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Richard Todd has written about the intersection of finance and culture for The Atlantic Monthly, Preservation, and The New York Times. Todd brings social history, modern case studies, and his own experience to bear in his story about handshake deals (page 98), which reveals how dangerous it has become to close a deal in America without a written contract.
Alan Deutschman has written books about Napa Valley and Steve Jobs, and magazine articles for Fast Company, The New York Times Magazine, Vanity Fair, and Wired. On page 102 he writes about Microsoft's expensive campaign to stave off Linux and protect its position in what Deutschman calls the "schizophrenically contrasting market" of small businesses.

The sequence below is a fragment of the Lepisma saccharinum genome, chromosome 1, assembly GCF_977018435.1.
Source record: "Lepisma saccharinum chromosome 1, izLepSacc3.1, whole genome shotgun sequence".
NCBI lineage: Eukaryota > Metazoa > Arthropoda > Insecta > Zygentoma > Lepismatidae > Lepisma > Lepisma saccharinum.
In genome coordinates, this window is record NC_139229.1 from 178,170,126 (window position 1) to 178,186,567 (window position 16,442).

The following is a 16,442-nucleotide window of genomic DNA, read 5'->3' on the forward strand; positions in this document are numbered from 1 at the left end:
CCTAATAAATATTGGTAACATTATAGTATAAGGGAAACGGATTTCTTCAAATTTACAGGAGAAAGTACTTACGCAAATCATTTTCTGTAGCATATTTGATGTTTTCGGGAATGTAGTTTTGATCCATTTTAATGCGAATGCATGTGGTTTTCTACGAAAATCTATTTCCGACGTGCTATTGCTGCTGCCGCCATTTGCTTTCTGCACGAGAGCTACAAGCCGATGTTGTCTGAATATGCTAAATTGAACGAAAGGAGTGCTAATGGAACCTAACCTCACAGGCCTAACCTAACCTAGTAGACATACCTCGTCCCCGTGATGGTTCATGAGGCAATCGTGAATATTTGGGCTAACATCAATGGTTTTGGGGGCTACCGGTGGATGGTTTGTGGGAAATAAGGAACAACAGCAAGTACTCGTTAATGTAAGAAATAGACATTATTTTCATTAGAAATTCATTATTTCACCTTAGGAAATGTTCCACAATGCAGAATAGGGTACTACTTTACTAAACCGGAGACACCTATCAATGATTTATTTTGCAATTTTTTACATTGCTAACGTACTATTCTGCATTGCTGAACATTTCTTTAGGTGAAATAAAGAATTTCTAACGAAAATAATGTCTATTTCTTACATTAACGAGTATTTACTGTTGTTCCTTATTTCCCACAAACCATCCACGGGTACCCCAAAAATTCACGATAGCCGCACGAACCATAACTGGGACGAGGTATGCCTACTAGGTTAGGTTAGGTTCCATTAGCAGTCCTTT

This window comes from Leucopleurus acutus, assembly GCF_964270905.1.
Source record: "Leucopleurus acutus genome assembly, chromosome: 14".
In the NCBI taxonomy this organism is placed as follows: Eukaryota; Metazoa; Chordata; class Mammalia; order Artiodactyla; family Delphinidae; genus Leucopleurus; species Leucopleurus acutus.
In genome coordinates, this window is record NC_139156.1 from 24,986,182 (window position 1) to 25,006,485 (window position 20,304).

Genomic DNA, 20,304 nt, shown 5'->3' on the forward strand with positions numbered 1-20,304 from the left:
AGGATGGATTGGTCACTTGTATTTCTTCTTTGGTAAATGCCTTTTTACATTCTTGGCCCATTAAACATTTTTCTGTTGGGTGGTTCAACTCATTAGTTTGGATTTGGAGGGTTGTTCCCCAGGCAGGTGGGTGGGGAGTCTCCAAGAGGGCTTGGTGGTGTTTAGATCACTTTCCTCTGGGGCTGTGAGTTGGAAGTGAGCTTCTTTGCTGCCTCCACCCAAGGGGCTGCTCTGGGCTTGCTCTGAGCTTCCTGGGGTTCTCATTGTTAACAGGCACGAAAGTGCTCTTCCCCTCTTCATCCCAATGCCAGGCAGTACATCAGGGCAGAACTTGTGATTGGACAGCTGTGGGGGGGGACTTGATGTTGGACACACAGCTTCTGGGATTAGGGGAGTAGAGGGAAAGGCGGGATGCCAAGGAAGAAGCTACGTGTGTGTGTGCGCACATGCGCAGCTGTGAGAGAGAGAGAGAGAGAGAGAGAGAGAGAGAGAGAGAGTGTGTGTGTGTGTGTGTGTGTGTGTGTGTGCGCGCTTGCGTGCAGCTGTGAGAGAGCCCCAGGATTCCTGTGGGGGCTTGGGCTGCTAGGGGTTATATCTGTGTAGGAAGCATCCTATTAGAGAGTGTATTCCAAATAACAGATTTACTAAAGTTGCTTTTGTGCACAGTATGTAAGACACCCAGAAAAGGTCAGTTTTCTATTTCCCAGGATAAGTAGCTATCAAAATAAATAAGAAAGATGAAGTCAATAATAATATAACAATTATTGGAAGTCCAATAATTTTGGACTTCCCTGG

Frequent contributor Jim Melloan was a senior staff writer at Worth. In the 1970s, he belonged to the L5 Society, an organization dedicated to supporting the movement to build habitable colonies at L5, a point equidistant between Earth and the moon. So he was in his element as he reported (page 25) about entrepreneurs competing to build (we kid you not) an elevator into space.
Stacy Perman marveled at the time- management skills of the CEOs she interviewed for this issue, a group of entrepreneurs who have returned to college while running their businesses (page 57). "They conduct business everywhere," she says, "but their clients don't realize they're back to classes and track practice." Perman has been a staff writer at Time and Business 2.0, and has also written for The Wall Street Journal and Los Angeles magazine. Prentice Hall will publish her nonfiction book Spies, Inc. in 2004.
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